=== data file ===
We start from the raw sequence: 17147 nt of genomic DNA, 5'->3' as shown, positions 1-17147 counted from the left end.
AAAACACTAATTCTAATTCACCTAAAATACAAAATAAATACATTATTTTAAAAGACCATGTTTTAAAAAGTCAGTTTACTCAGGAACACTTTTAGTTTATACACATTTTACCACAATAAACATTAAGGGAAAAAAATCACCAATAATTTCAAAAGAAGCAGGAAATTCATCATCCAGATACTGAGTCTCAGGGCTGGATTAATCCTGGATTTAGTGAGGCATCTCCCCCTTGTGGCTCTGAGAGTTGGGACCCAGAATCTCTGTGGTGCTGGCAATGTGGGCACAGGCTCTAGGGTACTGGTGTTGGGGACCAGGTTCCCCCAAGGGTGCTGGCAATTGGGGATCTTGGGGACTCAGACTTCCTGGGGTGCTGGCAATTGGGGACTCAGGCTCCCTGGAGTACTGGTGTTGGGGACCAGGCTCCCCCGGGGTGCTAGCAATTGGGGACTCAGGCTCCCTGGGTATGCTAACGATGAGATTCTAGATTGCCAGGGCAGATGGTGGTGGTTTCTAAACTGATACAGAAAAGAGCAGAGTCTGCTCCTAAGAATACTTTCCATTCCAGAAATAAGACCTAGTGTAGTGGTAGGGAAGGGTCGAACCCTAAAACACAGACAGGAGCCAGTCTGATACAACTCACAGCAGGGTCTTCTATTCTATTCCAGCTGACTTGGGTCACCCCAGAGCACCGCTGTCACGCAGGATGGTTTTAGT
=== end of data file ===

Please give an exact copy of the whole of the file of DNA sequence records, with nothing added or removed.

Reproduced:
We start from the raw sequence: 17147 nt of genomic DNA, 5'->3' as shown, positions 1-17147 counted from the left end.
AAAACACTAATTCTAATTCACCTAAAATACAAAATAAATACATTATTTTAAAAGACCATGTTTTAAAAAGTCAGTTTACTCAGGAACACTTTTAGTTTATACACATTTTACCACAATAAACATTAAGGGAAAAAAATCACCAATAATTTCAAAAGAAGCAGGAAATTCATCATCCAGATACTGAGTCTCAGGGCTGGATTAATCCTGGATTTAGTGAGGCATCTCCCCCTTGTGGCTCTGAGAGTTGGGACCCAGAATCTCTGTGGTGCTGGCAATGTGGGCACAGGCTCTAGGGTACTGGTGTTGGGGACCAGGTTCCCCCAAGGGTGCTGGCAATTGGGGATCTTGGGGACTCAGACTTCCTGGGGTGCTGGCAATTGGGGACTCAGGCTCCCTGGAGTACTGGTGTTGGGGACCAGGCTCCCCCGGGGTGCTAGCAATTGGGGACTCAGGCTCCCTGGGTATGCTAACGATGAGATTCTAGATTGCCAGGGCAGATGGTGGTGGTTTCTAAACTGATACAGAAAAGAGCAGAGTCTGCTCCTAAGAATACTTTCCATTCCAGAAATAAGACCTAGTGTAGTGGTAGGGAAGGGTCGAACCCTAAAACACAGACAGGAGCCAGTCTGATACAACTCACAGCAGGGTCTTCTATTCTATTCCAGCTGACTTGGGTCACCCCAGAGCACCGCTGTCACGCAGGATGGTTTTAGT